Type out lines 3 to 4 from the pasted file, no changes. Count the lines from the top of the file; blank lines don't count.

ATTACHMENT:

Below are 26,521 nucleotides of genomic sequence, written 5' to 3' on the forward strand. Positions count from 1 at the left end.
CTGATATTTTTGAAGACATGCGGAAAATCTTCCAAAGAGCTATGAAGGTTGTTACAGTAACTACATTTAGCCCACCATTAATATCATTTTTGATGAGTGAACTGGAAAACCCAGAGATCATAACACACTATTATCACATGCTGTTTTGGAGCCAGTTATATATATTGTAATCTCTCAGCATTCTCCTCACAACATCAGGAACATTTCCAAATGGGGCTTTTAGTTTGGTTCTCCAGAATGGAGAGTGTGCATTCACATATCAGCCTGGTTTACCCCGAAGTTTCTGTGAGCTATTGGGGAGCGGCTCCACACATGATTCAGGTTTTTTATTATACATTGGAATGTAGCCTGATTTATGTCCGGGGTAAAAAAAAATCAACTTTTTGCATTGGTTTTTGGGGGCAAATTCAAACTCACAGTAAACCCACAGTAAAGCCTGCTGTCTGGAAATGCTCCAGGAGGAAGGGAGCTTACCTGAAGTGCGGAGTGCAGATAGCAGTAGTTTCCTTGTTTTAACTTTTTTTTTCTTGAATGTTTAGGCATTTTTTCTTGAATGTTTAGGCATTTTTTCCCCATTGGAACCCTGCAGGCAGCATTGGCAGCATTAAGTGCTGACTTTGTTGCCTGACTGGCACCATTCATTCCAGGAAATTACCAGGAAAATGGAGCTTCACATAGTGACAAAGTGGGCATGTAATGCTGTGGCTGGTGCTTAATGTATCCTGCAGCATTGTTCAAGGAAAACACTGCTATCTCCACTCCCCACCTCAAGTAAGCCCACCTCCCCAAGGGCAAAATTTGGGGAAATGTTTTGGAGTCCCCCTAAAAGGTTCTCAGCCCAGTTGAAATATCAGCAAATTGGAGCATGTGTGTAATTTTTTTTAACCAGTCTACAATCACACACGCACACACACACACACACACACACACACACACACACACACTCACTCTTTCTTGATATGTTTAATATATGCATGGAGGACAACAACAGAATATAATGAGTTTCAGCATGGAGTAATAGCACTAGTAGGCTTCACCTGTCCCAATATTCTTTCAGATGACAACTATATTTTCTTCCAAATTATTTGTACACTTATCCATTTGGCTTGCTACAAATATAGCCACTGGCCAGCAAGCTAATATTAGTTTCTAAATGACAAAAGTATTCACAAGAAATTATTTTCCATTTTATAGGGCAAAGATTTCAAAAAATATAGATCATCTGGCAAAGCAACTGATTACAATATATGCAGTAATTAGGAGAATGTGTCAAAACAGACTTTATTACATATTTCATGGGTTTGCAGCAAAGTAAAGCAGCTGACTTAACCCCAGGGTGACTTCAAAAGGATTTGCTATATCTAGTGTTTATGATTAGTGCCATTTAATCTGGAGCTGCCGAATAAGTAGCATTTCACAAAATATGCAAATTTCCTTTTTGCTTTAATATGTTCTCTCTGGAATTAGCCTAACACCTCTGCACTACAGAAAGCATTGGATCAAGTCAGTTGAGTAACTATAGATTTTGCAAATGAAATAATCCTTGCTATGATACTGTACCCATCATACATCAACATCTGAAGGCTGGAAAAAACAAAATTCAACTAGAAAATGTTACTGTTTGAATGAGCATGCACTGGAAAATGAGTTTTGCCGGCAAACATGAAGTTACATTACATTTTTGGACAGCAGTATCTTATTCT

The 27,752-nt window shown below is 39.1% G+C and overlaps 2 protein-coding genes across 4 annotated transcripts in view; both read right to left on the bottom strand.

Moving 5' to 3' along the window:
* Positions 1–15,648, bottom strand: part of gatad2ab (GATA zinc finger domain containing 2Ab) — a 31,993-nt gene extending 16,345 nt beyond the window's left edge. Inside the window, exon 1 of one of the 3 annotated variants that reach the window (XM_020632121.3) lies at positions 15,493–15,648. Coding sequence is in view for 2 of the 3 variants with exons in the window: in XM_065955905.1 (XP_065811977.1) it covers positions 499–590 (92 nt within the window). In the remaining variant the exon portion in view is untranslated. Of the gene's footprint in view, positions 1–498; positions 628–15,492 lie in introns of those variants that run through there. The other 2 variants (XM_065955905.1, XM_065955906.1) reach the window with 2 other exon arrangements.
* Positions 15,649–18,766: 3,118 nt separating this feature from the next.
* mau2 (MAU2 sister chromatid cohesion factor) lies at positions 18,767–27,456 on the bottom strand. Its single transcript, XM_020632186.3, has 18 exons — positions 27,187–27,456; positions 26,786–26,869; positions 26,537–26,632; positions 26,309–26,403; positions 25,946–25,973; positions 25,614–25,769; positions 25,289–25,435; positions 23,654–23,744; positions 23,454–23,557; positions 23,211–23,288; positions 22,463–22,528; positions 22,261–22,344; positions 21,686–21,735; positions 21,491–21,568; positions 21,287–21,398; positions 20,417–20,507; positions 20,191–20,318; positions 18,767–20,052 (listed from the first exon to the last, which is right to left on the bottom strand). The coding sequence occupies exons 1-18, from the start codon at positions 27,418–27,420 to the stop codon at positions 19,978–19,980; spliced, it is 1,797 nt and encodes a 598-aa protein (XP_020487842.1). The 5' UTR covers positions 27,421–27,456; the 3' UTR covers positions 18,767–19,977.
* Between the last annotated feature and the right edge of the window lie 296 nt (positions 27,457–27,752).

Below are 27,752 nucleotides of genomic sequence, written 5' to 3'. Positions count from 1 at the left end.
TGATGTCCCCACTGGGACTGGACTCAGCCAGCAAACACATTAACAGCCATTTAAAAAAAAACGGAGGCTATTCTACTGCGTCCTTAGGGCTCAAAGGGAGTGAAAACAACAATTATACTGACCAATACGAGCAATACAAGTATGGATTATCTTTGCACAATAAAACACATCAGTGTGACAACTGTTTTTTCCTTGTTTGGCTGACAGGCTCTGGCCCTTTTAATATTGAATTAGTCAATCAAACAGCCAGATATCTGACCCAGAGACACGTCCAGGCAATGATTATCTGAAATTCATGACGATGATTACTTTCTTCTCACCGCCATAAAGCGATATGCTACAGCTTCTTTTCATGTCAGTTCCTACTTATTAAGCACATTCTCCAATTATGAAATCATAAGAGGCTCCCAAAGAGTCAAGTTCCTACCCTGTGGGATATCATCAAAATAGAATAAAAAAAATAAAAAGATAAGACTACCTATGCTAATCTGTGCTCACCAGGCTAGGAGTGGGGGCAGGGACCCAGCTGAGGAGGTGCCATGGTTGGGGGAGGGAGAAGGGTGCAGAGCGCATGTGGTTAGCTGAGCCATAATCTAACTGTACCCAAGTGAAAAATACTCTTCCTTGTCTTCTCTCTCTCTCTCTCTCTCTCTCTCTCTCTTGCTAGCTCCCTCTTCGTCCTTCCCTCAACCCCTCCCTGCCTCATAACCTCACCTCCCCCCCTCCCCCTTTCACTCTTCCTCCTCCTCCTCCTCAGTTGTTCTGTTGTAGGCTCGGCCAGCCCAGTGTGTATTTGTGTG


The 27,752-nt window shown below is 39.1% G+C and overlaps 2 protein-coding genes across 4 annotated transcripts in view; both read right to left on the bottom strand.

Moving 5' to 3' along the window: